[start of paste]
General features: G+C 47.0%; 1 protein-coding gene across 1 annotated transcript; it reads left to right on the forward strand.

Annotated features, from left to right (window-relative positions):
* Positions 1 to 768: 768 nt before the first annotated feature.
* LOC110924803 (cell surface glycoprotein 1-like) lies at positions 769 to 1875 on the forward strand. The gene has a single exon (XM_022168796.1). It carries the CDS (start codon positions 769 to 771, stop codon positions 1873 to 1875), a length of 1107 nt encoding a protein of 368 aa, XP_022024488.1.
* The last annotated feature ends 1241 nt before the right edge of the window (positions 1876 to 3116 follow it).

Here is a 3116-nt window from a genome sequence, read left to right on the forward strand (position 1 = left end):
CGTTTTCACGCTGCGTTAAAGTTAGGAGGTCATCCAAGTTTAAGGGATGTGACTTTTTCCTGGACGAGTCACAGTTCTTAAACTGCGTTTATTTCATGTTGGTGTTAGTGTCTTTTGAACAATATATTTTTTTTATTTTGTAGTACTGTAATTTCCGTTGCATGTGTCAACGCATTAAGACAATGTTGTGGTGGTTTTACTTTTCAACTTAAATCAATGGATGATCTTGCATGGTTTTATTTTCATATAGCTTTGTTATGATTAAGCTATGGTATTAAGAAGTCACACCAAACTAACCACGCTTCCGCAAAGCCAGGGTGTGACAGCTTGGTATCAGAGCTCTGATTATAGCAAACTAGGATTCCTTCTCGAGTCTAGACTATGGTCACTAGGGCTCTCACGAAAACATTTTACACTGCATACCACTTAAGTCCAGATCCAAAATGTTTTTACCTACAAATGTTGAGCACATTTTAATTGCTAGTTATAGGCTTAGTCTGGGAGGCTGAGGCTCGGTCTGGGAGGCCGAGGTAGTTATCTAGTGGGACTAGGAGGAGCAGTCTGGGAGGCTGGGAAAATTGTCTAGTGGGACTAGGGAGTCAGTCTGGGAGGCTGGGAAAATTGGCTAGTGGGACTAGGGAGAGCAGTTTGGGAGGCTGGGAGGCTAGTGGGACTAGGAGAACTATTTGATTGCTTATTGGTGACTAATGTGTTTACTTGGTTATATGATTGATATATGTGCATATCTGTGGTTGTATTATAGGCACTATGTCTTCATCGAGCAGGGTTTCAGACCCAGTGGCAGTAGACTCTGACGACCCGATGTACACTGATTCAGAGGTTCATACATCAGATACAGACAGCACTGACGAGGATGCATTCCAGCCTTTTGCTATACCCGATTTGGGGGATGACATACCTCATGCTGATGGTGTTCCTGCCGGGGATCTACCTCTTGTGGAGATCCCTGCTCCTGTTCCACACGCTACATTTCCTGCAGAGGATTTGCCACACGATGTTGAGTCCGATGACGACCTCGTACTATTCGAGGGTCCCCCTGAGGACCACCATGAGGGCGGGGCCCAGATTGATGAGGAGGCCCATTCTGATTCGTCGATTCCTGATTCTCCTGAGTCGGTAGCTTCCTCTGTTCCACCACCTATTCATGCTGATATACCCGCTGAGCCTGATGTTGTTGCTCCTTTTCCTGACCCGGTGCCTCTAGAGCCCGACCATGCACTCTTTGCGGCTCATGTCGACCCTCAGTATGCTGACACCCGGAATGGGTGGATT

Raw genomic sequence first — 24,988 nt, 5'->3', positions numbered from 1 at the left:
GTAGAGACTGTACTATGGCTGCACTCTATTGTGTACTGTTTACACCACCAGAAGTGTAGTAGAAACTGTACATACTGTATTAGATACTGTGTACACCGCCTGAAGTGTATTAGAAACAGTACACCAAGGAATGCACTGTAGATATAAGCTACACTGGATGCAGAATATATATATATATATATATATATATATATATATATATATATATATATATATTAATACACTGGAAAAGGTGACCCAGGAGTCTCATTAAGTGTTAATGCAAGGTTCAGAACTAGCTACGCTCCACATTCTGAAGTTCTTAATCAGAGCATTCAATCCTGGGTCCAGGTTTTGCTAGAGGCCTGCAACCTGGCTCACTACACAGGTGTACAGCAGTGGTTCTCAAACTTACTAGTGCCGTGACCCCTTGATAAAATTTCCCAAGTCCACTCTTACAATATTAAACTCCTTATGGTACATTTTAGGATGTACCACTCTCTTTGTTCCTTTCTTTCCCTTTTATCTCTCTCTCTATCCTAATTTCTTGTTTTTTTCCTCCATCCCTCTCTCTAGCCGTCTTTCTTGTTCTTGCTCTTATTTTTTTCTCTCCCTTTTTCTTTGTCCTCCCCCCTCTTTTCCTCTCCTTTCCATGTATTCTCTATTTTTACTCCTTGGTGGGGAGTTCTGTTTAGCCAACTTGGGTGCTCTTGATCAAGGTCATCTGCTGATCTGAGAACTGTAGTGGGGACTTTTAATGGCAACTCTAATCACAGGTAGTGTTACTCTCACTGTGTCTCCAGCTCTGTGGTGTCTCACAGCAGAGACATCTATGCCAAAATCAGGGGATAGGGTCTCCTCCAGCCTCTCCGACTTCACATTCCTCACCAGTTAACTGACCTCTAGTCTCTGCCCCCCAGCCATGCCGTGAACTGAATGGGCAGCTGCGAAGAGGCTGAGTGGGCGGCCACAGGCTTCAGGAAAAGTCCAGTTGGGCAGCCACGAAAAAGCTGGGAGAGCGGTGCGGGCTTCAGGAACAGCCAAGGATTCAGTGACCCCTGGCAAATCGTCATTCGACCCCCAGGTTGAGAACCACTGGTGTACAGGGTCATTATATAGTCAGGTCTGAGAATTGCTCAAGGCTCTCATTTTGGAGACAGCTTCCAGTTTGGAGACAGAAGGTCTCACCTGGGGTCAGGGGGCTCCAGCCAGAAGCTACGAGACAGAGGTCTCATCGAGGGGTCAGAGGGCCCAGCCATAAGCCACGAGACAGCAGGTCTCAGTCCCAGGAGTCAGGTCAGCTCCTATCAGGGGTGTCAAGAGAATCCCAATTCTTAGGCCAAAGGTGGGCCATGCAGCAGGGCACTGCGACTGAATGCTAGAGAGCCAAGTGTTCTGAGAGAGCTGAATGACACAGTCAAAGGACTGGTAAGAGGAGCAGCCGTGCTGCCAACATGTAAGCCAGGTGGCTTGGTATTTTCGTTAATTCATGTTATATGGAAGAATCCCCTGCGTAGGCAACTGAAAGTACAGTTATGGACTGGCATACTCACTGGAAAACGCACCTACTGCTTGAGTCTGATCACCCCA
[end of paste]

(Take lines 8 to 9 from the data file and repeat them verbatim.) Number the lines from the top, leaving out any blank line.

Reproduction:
Raw genomic sequence first — 24,988 nt, 5'->3', positions numbered from 1 at the left:
GTAGAGACTGTACTATGGCTGCACTCTATTGTGTACTGTTTACACCACCAGAAGTGTAGTAGAAACTGTACATACTGTATTAGATACTGTGTACACCGCCTGAAGTGTATTAGAAACAGTACACCAAGGAATGCACTGTAGATATAAGCTACACTGGATGCAGAATATATATATATATATATATATATATATATATATATATATATATATATATATTAATACACTGGAAAAGGTGACCCAGGAGTCTCATTAAGTGTTAATGCAAGGTTCAGAACTAGCTACGCTCCACATTCTGAAGTTCTTAATCAGAGCATTCAATCCTGGGTCCAGGTTTTGCTAGAGGCCTGCAACCTGGCTCACTACACAGGTGTACAGCAGTGGTTCTCAAACTTACTAGTGCCGTGACCCCTTGATAAAATTTCCCAAGTCCACTCTTACAATATTAAACTCCTTATGGTACATTTTAGGATGTACCACTCTCTTTGTTCCTTTCTTTCCCTTTTATCTCTCTCTCTATCCTAATTTCTTGTTTTTTTCCTCCATCCCTCTCTCTAGCCGTCTTTCTTGTTCTTGCTCTTATTTTTTTCTCTCCCTTTTTCTTTGTCCTCCCCCCTCTTTTCCTCTCCTTTCCATGTATTCTCTATTTTTACTCCTTGGTGGGGAGTTCTGTTTAGCCAACTTGGGTGCTCTTGATCAAGGTCATCTGCTGATCTGAGAACTGTAGTGGGGACTTTTAATGGCAACTCTAATCACAGGTAGTGTTACTCTCACTGTGTCTCCAGCTCTGTGGTGTCTCACAGCAGAGACATCTATGCCAAAATCAGGGGATAGGGTCTCCTCCAGCCTCTCCGACTTCACATTCCTCACCAGTTAACTGACCTCTAGTCTCTGCCCCCCAGCCATGCCGTGAACTGAATGGGCAGCTGCGAAGAGGCTGAGTGGGCGGCCACAGGCTTCAGGAAAAGTCCAGTTGGGCAGCCACGAAAAAGCTGGGAGAGCGGTGCGGGCTTCAGGAACAGCCAAGGATTCAGTGACCCCTGGCAAATCGTCATTCGACCCCCAGGTTGAGAACCACTGGTGTACAGGGTCATTATATAGTCAGGTCTGAGAATTGCTCAAGGCTCTCATTTTGGAGACAGCTTCCAGTTTGGAGACAGAAGGTCTCACCTGGGGTCAGGGGGCTCCAGCCAGAAGCTACGAGACAGAGGTCTCATCGAGGGGTCAGAGGGCCCAGCCATAAGCCACGAGACAGCAGGTCTCAGTCCCAGGAGTCAGGTCAGCTCCTATCAGGGGTGTCAAGAGAATCCCAATTCTTAGGCCAAAGGTGGGCCATGCAGCAGGGCACTGCGACTGAATGCTAGAGAGCCAAGTGTTCTGAGAGAGCTGAATGACACAGTCAAAGGACTGGTAAGAGGAGCAGCCGTGCTGCCAACATGTAAGCCAGGTGGCTTGGTATTTTCGTTAATTCATGTTATATGGAAGAATCCCCTGCGTAGGCAACTGAAAGTACAGTTATGGACTGGCATACTCACTGGAAAACGCACCTACTGCTTGAGTCTGATCACCCCA